Date of Award


Document Type

Campus Access Thesis

Degree Name

Master of Science (MS)



First Advisor

Jens Rister

Second Advisor

Michael Shiaris

Third Advisor

Alexey Veraksa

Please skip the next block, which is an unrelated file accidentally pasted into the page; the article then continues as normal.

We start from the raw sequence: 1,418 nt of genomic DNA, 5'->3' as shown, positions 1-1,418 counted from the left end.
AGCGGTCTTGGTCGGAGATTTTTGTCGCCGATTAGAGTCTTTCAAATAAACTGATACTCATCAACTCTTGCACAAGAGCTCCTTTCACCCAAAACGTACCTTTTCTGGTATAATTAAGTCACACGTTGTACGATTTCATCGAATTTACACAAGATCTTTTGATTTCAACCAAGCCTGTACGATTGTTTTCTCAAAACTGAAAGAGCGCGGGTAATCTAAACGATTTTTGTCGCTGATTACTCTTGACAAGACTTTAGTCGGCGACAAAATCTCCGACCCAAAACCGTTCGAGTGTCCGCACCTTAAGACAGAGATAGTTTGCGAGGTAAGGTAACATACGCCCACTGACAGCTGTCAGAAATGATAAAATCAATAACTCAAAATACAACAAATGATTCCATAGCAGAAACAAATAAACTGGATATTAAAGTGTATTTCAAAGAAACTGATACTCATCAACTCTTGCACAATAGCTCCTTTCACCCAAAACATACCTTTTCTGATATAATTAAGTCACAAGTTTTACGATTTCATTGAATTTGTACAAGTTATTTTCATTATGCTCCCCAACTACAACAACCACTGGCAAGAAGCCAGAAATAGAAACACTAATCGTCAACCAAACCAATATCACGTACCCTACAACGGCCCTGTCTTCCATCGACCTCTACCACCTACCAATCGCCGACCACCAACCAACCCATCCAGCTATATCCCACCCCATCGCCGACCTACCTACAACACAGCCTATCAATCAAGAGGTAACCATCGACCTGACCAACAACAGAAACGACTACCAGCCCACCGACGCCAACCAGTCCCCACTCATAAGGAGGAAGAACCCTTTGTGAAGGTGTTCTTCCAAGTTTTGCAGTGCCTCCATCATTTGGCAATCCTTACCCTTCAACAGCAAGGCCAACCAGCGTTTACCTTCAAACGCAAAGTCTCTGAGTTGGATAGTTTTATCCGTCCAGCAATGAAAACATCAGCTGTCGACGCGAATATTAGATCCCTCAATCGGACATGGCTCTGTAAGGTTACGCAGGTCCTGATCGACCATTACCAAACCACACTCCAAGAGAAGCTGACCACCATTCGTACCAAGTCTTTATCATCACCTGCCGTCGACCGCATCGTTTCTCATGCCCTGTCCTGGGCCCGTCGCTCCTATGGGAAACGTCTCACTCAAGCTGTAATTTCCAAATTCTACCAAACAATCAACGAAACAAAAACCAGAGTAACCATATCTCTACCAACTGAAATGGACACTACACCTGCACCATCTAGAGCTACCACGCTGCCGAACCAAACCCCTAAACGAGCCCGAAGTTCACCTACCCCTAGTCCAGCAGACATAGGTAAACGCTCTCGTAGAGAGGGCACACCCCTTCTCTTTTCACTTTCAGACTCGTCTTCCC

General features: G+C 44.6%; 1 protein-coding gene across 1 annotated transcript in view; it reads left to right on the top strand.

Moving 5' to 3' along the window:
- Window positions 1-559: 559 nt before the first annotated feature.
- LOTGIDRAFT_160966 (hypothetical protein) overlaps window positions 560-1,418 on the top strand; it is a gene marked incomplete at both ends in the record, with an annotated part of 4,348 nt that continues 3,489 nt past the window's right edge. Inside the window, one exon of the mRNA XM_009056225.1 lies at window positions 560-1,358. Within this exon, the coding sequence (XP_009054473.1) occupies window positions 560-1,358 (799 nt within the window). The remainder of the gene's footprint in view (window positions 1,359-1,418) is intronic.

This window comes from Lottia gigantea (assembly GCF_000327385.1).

The highly conserved Hippo tumor suppressor pathway controls the growth of tissues and organs by regulating cell proliferation and apoptosis. The Hippo pathway also plays an important role in patterning the color-sensing photoreceptors in the Drosophila retina. In this context, the Hippo pathway acts as a bistable switch, whereby the pathway is either “on” giving rise to green-sensitive (Rh6-expressing) photoreceptors, or “off” giving rise to blue-sensitive (Rh5-expressing) photoreceptors. Here, we study a mutation in an unknown gene we have termed “daltonien” that causes a dramatic loss of blue-sensitive photoreceptors and gain of green-sensitive photoreceptors. As a consequence, the mutant is impaired in discriminating blue and green colors. However, it is currently unknown how daltonien regulates the Hippo Pathway. We show that daltonien is required to repress the Hippo Pathway and green/Rh6 fate in order to specify blue/Rh5 fate. Our epistasis experiments revealed that daltonien acts downstream of the Babo type I receptor for activin-like ligands that receives the blue/Rh5-inducing signal. daltonien also acts upstream of the PH domain containing protein Melted, as well as the Warts kinase, which is the nexus of the Hippo pathway. daltonien promotes the transcription of melted and inhibits the transcription of warts. Lastly, using deletions, duplications, and qPCR, we have narrowed down a 56kb region on the X chromosome and several candidate genes for daltonien. Taken together, daltonien is required for the proper ratio of color-sensing photoreceptors as well as color vision. Given that color blindness in humans is also caused by mutations, it is crucial to determine if there is a human orthologue of daltonien that also plays a role in color vision or the regulation of the Hippo pathway.


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